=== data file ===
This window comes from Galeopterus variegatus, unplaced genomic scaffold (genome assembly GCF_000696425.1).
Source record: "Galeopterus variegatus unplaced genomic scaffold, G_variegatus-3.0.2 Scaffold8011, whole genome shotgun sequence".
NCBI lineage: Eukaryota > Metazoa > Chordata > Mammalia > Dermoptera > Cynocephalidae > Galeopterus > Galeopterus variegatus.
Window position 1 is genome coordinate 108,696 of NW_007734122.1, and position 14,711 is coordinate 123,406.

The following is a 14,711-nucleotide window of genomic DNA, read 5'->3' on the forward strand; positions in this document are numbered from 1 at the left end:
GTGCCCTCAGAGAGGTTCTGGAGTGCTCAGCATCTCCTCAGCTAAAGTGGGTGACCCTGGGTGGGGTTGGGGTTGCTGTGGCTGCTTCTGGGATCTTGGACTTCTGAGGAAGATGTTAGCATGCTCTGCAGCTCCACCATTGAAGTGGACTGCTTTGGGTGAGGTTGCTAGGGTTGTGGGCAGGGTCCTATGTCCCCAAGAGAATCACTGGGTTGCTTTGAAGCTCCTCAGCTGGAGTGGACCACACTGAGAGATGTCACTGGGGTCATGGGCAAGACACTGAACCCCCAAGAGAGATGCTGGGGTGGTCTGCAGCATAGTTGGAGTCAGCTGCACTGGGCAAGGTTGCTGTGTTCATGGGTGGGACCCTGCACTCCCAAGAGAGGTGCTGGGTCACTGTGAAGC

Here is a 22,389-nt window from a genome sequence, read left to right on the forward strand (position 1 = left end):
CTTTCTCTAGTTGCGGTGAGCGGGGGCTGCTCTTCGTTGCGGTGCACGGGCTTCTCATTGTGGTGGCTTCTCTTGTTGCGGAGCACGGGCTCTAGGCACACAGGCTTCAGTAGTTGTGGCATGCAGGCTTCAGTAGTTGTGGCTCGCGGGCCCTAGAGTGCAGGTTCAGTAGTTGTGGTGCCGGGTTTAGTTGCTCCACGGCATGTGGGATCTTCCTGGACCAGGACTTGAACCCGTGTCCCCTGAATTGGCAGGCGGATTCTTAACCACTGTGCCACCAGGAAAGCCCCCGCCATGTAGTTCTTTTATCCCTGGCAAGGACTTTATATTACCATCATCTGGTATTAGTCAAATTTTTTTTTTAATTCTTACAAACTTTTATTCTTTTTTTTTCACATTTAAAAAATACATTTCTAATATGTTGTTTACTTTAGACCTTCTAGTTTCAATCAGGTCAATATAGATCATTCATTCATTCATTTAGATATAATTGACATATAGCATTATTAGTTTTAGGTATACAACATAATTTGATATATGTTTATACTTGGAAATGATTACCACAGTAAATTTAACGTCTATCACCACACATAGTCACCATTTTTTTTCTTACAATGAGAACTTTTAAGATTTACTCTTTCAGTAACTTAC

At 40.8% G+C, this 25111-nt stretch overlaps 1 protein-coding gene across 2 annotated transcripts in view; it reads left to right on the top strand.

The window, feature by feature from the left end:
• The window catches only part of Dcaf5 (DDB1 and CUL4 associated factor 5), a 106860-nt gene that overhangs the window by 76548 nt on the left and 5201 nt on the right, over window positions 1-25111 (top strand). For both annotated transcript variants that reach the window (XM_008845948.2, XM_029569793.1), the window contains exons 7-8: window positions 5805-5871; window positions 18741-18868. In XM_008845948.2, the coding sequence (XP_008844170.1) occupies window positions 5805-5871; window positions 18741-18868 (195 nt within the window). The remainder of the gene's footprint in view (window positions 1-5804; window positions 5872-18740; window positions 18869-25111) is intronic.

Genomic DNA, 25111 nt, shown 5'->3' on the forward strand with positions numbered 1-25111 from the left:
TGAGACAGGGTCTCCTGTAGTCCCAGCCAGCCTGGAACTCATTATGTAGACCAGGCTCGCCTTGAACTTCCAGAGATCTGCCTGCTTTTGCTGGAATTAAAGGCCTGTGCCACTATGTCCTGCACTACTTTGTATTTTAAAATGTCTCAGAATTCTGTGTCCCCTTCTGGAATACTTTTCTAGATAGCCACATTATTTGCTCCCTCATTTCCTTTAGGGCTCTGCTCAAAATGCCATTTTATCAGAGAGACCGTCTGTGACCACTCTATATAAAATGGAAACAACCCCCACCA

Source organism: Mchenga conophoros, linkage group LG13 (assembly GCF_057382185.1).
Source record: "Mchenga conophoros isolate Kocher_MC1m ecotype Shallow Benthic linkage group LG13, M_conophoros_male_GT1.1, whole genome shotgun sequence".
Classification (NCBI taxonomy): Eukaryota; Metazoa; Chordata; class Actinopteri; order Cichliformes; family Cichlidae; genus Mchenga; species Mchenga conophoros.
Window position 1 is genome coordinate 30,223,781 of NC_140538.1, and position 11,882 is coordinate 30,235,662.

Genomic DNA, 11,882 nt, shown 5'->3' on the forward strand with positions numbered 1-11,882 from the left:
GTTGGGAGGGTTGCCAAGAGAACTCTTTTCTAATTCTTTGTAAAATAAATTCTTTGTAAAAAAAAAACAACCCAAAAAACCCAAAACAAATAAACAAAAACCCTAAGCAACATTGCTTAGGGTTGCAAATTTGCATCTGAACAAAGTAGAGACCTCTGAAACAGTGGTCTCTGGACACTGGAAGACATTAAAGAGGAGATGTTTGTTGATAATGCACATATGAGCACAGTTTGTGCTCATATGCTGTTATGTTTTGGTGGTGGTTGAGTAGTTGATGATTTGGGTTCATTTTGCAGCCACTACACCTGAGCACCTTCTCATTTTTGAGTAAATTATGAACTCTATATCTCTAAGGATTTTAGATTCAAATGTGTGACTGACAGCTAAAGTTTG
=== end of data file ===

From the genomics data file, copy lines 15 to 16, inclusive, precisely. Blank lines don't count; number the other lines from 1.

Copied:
Source record: "Mchenga conophoros isolate Kocher_MC1m ecotype Shallow Benthic linkage group LG13, M_conophoros_male_GT1.1, whole genome shotgun sequence".
Classification (NCBI taxonomy): Eukaryota; Metazoa; Chordata; class Actinopteri; order Cichliformes; family Cichlidae; genus Mchenga; species Mchenga conophoros.